Under a correct reading of an Umbrella Policy, an Employer’s Liability exclusion only applies where an insured is sued by its own employee (e.g., damages for bodily injury in a suit brought by a co-insured). Pennsylvania law supports this interpretation. An Umbrella policy’s provisions are to be read as whole, giving effect to all provisions, and exclusions are construed narrowly but reasonably. UP argued that Pennsylvania law and sound public policy do not allow such a narrow reading of the Employer’s Liability exclusion as to apply to “any insured” (the position advanced by the insurance industry in this case). UPdate May 27, 2015: The Pennsylvania Supreme Court issued a favorable policyholder decision today, holding: “The employer’s liability exclusion in the umbrella policy is ambiguous. Application of governing principles of insurance policy construction yields the understanding that the ambiguous exclusionary language pertains only to claims asserted by employees of “the insured” against whom the claim is directed, which understanding gains further support by reference to the policy’s separation-of-insureds provision.”In reaching its decision, the Court relied on arguments from UP’s brief (see Opinion at pp. 8-9) (“Supplementing Appellees’ arguments, their amici (including United Policyholders) offer sharper focus. Initially, a group of insurance policyholders elaborate on the common pleas court’s perspective concerning the use of the definite article “the” — as opposed to an indefinite form such as “an” or “any” — in connection with the word “insured.” In this regard, the Policyholder Amici stress that, in various provisos, the policy at issue employs each of these phrases to achieve distinct aims and effects. For example, these amici observe the term “the insured” is utilized in one proviso to articulate the insurer’s indemnity obligations and rights respecting bodily injury and property damage. Self-evidently, the Policyholder Amici assert, “the insured” in this passage refers to the particular insured against whom a claim has been asserted. The Policyholder Amici contrast instances in which the policy employs the terms “an” or “any” insured, which they believe reflects the intent to capture the broader range of insureds, for example, in the policy’s pollution exclusion provisions).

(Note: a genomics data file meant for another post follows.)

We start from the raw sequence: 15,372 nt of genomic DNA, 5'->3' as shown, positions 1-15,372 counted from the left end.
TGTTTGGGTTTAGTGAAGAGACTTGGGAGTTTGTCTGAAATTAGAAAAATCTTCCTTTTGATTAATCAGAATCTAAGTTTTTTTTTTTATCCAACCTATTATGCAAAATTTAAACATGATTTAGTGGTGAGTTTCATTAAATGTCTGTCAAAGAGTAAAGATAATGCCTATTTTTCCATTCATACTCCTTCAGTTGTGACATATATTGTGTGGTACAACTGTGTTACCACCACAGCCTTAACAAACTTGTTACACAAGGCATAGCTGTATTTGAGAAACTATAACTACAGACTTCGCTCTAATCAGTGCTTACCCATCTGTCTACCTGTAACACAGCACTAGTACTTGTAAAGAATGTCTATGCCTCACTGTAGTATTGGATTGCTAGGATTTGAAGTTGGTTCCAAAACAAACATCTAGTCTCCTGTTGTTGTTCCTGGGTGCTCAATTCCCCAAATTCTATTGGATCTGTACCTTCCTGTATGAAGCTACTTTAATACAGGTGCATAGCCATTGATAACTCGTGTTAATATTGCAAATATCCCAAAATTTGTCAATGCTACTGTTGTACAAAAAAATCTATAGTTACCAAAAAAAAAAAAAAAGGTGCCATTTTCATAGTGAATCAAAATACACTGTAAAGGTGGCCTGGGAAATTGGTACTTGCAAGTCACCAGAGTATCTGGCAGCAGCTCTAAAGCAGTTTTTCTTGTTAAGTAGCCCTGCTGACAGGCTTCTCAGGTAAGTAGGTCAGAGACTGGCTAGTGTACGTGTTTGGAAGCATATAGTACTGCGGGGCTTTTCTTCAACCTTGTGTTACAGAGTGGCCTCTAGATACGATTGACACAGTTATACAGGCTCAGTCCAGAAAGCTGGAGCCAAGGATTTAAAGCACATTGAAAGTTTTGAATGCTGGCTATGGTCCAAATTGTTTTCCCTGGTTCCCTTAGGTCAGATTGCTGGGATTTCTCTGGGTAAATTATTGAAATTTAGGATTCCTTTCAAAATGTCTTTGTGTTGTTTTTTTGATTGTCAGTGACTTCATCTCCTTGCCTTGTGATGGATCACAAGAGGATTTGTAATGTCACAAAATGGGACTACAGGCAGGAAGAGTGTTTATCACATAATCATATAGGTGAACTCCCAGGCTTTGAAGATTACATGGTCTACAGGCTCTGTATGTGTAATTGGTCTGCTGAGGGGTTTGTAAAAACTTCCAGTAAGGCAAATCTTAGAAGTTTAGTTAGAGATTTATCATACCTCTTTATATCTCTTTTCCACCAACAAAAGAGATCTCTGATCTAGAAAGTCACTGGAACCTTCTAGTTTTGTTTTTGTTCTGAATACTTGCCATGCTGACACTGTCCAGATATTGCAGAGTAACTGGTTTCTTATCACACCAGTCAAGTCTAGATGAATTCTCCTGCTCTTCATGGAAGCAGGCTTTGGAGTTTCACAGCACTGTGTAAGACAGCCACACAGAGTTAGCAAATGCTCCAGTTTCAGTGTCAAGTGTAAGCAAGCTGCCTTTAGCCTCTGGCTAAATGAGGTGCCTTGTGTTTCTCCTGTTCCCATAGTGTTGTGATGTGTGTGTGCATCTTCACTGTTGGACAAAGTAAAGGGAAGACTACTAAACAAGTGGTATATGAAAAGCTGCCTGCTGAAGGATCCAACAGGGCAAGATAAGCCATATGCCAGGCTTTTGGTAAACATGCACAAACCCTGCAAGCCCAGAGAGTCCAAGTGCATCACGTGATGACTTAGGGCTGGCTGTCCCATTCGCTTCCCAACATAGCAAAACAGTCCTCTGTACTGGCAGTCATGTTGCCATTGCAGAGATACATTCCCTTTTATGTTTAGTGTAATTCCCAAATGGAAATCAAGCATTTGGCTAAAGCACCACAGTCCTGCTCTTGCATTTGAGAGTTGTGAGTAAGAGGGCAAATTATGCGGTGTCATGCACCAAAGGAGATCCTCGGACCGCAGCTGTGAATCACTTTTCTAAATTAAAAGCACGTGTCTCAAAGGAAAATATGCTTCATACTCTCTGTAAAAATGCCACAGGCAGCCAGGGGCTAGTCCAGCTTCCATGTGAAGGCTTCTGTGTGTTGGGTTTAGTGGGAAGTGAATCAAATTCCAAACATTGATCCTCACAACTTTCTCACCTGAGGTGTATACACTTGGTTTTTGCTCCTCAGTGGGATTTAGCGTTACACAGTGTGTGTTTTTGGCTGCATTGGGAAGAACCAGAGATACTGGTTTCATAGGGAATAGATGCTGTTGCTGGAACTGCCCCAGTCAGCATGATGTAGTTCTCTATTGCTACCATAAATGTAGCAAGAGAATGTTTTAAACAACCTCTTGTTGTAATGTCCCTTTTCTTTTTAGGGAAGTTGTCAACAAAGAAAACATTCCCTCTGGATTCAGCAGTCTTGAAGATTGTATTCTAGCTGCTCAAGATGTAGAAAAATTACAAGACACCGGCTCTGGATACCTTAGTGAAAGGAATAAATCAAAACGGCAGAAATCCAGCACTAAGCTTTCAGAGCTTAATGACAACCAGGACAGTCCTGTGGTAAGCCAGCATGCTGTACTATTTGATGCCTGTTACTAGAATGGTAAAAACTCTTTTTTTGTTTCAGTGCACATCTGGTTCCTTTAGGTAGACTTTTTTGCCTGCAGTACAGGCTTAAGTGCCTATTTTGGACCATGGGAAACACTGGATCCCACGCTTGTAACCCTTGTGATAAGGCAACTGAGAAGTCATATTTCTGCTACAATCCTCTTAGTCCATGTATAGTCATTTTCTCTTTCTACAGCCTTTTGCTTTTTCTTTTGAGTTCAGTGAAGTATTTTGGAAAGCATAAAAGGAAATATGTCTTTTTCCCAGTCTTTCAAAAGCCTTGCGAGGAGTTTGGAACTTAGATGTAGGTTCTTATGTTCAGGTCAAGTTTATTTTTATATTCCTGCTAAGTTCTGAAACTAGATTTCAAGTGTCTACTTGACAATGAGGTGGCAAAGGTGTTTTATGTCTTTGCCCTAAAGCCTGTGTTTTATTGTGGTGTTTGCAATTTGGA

Court Pennsylvania Supreme Court
Case Number 60 MAP 2014
- Employer's Liability
- Separation of Insureds